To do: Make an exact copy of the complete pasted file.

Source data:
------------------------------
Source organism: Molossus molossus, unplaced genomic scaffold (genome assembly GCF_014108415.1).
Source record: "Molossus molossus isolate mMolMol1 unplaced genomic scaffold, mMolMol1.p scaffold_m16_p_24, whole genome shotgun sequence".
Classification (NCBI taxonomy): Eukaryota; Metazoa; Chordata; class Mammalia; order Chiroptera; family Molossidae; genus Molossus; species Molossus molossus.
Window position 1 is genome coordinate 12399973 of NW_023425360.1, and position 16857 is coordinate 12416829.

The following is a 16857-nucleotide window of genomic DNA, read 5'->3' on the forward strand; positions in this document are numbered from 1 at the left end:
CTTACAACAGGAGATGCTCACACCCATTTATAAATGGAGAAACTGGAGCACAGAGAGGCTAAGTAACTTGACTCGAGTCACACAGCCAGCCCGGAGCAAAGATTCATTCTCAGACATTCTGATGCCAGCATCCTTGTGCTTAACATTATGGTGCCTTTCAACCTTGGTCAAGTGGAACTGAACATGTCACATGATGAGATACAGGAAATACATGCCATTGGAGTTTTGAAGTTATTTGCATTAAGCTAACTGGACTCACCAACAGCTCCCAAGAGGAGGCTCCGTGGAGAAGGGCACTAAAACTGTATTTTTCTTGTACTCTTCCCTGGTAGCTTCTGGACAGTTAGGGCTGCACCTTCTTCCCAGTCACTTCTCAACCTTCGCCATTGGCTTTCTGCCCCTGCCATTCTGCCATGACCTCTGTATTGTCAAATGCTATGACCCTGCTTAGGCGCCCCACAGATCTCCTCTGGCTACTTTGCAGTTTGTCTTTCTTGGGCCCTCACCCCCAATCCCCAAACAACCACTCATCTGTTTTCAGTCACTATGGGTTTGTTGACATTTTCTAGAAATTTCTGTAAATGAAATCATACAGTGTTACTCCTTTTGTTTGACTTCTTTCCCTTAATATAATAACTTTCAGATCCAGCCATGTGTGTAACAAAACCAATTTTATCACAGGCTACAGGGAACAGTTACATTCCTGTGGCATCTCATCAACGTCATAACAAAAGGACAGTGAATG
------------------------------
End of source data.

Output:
Source organism: Molossus molossus, unplaced genomic scaffold (genome assembly GCF_014108415.1).
Source record: "Molossus molossus isolate mMolMol1 unplaced genomic scaffold, mMolMol1.p scaffold_m16_p_24, whole genome shotgun sequence".
Classification (NCBI taxonomy): Eukaryota; Metazoa; Chordata; class Mammalia; order Chiroptera; family Molossidae; genus Molossus; species Molossus molossus.
Window position 1 is genome coordinate 12399973 of NW_023425360.1, and position 16857 is coordinate 12416829.

The following is a 16857-nucleotide window of genomic DNA, read 5'->3' on the forward strand; positions in this document are numbered from 1 at the left end:
CTTACAACAGGAGATGCTCACACCCATTTATAAATGGAGAAACTGGAGCACAGAGAGGCTAAGTAACTTGACTCGAGTCACACAGCCAGCCCGGAGCAAAGATTCATTCTCAGACATTCTGATGCCAGCATCCTTGTGCTTAACATTATGGTGCCTTTCAACCTTGGTCAAGTGGAACTGAACATGTCACATGATGAGATACAGGAAATACATGCCATTGGAGTTTTGAAGTTATTTGCATTAAGCTAACTGGACTCACCAACAGCTCCCAAGAGGAGGCTCCGTGGAGAAGGGCACTAAAACTGTATTTTTCTTGTACTCTTCCCTGGTAGCTTCTGGACAGTTAGGGCTGCACCTTCTTCCCAGTCACTTCTCAACCTTCGCCATTGGCTTTCTGCCCCTGCCATTCTGCCATGACCTCTGTATTGTCAAATGCTATGACCCTGCTTAGGCGCCCCACAGATCTCCTCTGGCTACTTTGCAGTTTGTCTTTCTTGGGCCCTCACCCCCAATCCCCAAACAACCACTCATCTGTTTTCAGTCACTATGGGTTTGTTGACATTTTCTAGAAATTTCTGTAAATGAAATCATACAGTGTTACTCCTTTTGTTTGACTTCTTTCCCTTAATATAATAACTTTCAGATCCAGCCATGTGTGTAACAAAACCAATTTTATCACAGGCTACAGGGAACAGTTACATTCCTGTGGCATCTCATCAACGTCATAACAAAAGGACAGTGAATG